"Most people who come are astonished. They suck in their breath," he said. "Some people come back and they bring other people with them. The people who come back are the people who are interested. In a gallery, it's like talking to a wall. Here, they get it. They're interested."

Cawood said — only half-way kidding — there should be a state-wide agreement by all Maryland artists to welcome the public into their workplaces. It would be good for artists and good for the public, too.

"For one thing, it helps the art education of the population. because there is none anymore. Very little in schools," he said. "Here, people know who I am. As an artist, it's nice to be understood like that. In a gallery, I might as well have a bag over my head for all it matters. Once you walk in here, you can tell more about my work that anything I can say in a gallery."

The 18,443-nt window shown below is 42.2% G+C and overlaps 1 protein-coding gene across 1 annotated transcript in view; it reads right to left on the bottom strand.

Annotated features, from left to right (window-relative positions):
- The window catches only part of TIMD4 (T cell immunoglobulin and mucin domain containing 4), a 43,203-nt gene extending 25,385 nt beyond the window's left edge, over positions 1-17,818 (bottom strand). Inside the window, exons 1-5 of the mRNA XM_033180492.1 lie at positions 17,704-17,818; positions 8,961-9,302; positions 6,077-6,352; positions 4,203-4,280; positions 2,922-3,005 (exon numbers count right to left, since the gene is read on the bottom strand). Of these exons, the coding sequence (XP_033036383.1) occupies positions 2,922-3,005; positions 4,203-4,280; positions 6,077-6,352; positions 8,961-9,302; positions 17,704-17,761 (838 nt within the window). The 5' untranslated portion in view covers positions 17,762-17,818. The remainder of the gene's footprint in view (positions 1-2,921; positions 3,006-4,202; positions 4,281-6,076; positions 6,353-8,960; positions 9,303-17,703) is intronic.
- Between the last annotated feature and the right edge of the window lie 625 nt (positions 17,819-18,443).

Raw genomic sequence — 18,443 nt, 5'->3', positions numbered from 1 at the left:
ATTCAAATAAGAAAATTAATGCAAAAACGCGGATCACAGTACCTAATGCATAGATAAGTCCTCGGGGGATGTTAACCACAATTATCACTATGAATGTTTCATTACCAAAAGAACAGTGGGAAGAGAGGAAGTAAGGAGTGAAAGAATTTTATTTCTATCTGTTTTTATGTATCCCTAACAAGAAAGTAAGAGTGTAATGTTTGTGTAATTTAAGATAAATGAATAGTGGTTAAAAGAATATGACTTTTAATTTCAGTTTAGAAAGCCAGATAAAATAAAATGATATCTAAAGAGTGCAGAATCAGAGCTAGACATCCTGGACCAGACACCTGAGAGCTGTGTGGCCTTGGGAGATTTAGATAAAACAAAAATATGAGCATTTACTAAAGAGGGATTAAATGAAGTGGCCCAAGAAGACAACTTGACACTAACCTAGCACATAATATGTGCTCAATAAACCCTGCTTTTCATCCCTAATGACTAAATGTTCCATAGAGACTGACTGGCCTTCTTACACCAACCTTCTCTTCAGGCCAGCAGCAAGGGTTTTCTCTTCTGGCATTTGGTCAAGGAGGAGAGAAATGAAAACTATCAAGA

Man of steel

Cawood likes making things with metal.

"I like steel. It just works nice," he said. "These oil tanks, you can (cut a piece), heat it up, put a crease in it. It won't tear and anything. It bends right where you want it to bend. You get a nice, tight crease and it won't tear."

He's worked with aluminum, copper, brass and other metals. But they don't have the structure Cawood wants. They tear. They don't keep their shape.

"They got too much dirt. I call them dirty metals. That's why steel is so wonderful. It's clean. Even though," he said, with a laugh. "I look like a coal miner most of the time. It's dirty in that way."

Cawood didn't start out to make metal art. He went into the U.S. Coast Guard just to have a job.

"They sent me to a Navy school for aviaiton mechanics — sheet metal, repairing airframes. Almost all aluminum," he said. "But it's all the same processes of bending and welding. It's just different material."